You may find this hard to believe, but I’m actually optimistic about the 2015 Reds. I expect to see the healthy return of Joey Votto, Jay Bruce and Homer Bailey and repeat performances from Devin Mesoraco, Todd Frazier, Johnny Cueto and Aroldis Chapman. All of that overcomes my discouragement over another disappointing offseason.

Maybe the organization’s concern is that if Jocketty spoke the truth, the Reds would have a difficult time generating excitement and ticket sales for the upcoming season.

I held my nose and renewed my season tickets. But that doesn’t mean Jocketty’s rationalizations pass the smell test. Byrd is obviously a low-cost, one-year placeholder for Jesse Winker. That’s OK. I wish Walt Jocketty would say that instead of trashing by comparison a great player like Scott Rolen.

111 Responses

  1. Jdub

    Great read, couldn’t agree more. Some interesting points about ticket sales… I wonder if there’s any truth to that. Here’s to optimism in 2015!

  2. Jake

    I too am strangely optimistic about next season. Is Byrd the key? Probably not, but with a healthy Votto and Bruce we might put up a fight, along with Frazier and Mesoraco.

    It does make you wonder though, if Byrd has this great leadership that Walt touts him to have, why has he been dropped and traded by so many teams?

    • shannon bubnick

      if this line up stays healthy the best in the national leauge and will lead in home runs this year

  3. Art Wayne Austin

    Marlon let the Phillies know he wanted to be traded to a contender, the Reds needed a left-fielder to be a contender. It’s true Marlon is a journeyman ballplayer but he sounds a lot better than Jonny Gomes a few years ago and we know how that worked out. Dusty
    wanted Byrd in ’13 but management thought we were OK with Ludwig who was coming off the disabled list. Jocketty was wrong as Byrd was the difference in the Pirates successful play in the play-offs. Not often you get a chance to correct a mistake but Walt has done it

    • Thegaffer

      Agree totally. First, I actually think the Byrd trade was the reds only real option this year. BUT, I think Walt has less credibility than Goodell these days. Clearly, not claiming Byrd in 2013 was a monumental mistake. Even if you just block the Rats! He never admitted that, shame on him. Then, instead of just saying “Byrd was the best player we could get for the money we had” he tries to claim there is some master plan based on phycology of baseball, BS!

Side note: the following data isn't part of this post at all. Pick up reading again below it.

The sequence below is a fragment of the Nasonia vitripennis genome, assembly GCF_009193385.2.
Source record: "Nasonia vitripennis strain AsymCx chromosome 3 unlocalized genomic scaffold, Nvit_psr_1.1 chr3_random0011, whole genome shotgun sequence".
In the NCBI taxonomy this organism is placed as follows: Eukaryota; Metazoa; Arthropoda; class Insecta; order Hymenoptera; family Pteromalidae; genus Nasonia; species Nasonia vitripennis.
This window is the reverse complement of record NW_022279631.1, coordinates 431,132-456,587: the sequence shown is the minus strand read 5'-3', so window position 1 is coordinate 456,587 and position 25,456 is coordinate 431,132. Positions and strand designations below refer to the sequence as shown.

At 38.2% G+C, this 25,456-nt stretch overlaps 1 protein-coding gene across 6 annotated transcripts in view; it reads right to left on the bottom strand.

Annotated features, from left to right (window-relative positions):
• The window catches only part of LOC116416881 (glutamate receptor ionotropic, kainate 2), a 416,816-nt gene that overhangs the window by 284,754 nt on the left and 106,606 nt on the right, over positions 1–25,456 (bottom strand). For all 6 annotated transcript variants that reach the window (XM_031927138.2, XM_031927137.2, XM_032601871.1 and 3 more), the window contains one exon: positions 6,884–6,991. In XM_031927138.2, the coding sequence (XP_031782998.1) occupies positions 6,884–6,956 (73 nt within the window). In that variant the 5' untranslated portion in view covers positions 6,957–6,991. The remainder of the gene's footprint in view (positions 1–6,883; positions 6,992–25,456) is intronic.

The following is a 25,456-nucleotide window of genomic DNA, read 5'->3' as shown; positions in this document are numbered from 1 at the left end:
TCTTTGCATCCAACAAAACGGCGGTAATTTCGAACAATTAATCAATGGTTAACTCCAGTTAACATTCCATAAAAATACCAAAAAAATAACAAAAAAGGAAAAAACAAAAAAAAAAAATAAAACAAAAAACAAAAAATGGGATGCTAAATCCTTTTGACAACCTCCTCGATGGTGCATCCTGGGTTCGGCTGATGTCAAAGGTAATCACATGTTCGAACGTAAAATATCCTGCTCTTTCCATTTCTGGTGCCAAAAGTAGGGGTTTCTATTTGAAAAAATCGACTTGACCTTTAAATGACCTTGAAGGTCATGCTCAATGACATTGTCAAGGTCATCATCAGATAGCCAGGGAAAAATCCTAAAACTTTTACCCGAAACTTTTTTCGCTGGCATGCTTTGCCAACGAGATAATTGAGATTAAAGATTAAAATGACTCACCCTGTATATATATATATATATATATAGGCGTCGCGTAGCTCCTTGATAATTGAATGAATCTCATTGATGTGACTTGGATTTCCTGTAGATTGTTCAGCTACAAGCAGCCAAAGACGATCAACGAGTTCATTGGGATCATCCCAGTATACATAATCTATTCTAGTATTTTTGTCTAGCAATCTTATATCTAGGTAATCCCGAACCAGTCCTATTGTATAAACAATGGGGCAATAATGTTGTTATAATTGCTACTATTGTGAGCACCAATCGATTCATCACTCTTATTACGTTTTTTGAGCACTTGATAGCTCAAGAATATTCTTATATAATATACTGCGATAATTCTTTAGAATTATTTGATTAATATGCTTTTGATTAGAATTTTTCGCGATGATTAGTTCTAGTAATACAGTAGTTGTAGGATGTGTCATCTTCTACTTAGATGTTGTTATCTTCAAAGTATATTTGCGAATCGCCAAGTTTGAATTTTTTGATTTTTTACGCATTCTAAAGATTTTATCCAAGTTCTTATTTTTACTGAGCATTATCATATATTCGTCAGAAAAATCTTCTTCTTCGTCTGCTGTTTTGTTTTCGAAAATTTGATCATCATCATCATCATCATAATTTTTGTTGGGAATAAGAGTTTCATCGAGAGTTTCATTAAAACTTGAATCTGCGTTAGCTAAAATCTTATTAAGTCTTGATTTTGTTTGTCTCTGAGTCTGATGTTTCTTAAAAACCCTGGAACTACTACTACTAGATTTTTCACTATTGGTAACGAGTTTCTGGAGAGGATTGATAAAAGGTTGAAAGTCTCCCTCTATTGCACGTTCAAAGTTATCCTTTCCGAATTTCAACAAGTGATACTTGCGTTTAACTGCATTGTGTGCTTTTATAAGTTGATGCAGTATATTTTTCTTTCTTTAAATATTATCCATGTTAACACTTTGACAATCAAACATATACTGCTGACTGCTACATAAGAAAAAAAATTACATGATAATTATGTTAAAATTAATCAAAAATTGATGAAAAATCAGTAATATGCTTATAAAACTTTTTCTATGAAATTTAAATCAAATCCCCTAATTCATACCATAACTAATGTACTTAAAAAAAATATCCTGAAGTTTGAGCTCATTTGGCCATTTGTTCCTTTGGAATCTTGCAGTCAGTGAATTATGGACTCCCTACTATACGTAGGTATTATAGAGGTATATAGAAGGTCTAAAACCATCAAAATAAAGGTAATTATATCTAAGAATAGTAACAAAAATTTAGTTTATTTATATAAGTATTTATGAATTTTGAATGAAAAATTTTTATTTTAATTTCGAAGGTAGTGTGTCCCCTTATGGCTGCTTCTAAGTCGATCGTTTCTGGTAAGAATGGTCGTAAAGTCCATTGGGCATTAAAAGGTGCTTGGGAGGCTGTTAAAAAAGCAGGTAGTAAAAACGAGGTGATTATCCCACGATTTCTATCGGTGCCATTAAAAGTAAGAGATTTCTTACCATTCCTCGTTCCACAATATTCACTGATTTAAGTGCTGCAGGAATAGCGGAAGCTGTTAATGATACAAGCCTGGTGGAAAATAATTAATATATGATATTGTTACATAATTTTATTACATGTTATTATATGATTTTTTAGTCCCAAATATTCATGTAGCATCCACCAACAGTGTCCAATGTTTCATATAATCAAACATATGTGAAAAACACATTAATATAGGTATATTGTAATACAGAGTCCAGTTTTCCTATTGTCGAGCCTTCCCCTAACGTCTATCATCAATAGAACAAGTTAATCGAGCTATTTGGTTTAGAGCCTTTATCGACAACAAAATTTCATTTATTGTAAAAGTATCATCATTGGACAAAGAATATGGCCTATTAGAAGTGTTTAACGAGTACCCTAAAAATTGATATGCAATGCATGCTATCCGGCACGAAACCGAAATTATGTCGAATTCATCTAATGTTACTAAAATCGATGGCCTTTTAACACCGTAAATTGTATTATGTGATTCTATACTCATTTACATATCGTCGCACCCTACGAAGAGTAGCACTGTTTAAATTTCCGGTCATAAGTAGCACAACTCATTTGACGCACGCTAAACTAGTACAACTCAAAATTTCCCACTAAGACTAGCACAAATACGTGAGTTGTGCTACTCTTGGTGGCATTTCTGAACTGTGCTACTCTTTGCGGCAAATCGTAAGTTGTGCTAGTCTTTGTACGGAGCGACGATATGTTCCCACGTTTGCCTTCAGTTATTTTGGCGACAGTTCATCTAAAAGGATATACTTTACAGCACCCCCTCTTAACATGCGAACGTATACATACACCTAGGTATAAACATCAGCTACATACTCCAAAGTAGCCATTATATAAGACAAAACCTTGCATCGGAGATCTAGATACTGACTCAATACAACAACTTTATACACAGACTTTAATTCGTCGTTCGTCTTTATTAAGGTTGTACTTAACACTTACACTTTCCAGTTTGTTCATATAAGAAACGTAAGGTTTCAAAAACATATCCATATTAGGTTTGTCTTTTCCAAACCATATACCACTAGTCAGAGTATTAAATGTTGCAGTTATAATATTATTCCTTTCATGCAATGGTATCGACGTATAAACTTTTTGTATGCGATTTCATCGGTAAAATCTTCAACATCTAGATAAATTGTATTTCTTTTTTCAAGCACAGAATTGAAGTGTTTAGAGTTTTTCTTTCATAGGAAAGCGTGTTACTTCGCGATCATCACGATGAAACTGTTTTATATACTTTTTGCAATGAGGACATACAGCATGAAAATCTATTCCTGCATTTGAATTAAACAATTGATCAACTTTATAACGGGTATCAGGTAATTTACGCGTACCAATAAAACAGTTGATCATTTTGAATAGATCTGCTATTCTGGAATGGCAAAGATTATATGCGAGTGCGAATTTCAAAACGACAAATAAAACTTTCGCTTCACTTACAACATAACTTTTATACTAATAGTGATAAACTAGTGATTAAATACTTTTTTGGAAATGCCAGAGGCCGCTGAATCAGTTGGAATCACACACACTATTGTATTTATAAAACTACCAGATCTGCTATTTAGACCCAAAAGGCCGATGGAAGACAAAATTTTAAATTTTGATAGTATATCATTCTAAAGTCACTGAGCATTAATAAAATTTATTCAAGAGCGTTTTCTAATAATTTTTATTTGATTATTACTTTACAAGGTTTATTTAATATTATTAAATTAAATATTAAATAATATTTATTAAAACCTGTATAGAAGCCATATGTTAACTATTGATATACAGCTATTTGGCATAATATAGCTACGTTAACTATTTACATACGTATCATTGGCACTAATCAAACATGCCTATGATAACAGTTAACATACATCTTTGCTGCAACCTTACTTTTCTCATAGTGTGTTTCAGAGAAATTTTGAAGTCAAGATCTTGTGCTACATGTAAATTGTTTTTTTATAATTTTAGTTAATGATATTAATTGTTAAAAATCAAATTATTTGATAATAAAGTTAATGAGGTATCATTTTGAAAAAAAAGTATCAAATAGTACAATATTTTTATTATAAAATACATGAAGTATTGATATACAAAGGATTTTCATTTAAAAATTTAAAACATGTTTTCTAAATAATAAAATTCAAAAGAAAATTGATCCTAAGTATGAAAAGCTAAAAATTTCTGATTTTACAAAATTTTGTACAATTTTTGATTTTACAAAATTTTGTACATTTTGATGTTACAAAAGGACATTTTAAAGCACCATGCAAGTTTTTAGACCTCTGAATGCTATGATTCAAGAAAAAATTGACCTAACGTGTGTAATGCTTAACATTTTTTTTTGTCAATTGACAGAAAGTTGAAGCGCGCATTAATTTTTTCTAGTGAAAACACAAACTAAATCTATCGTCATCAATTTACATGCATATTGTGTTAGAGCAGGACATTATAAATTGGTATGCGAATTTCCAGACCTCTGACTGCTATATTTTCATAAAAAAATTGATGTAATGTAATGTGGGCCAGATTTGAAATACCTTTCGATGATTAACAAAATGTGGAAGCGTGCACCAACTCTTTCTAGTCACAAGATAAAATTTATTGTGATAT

4. RedAlert

    Walt is simply full of crap – same gibberish over and over – be better off not commenting at all – just weak !

  5. George Mirones

    Steve writes;”Maybe the organization’s concern is that if Jocketty spoke the truth, the Reds would have a difficult time generating excitement and ticket sales for the upcoming season.”
    So you expect Walt to say; “Well folks Byrd wasn’t wanted by anybody else due to his poor leadership and obviously declining baseball skills but I couldn’t turn down the $4m. so while many of you may not buy season tickets, I can only advise you to just hold your nose, think of the good the All-Star game will do for the City and Big Bob’s legacy.”

    If any GM spoke the truth about the roster or upcoming season that would be a sports headline. Idealistic expectations are for the young. The statement I started this post with is reality.

  6. wannabeGM

    As a Cards fan, all I can say is good luck. Walt was always overrated, in my opinion. He made moves to keep his job, not build a long-term winning club.

    • Hotto4Votto

      Unfortunately, most of us see this same thing remaining true.

    • Doug Gray

      As a Cards fan how can you possibly say that? With Jocketty running your team the Cardinals won the division six of seven years from 2000-2006. Someone else didn’t build those teams. He did.

      You can say what you want about the Reds and other people building parts of the team, but not about the Cardinals.

      • wannabeGM

        I can say that because it was La Russa and Duncan that made those teams work. The core of those teams were obtained by happy accidents. Roland did not want to play in Philly. Pujols 6th round pick. Carpenter injured as a free agent. Edmonds because the Angels were desperate for a 2nd baseman. Wainwright because the the Braves wanted Drew. The Dewitts took away Walt’s control of the minors and brought in Luhnow 2 years before they let him walk. Walt never could draft and develop. He was constantly making bad picks and when he did happen to get talent, he would trade it away for a over priced veteran that was on the decline. Don’t forget the Dewitt’s let Walt walk and promoted Mozeliack in order to put in place a sustainable plan. That’s how I can say that.

      • Doug Gray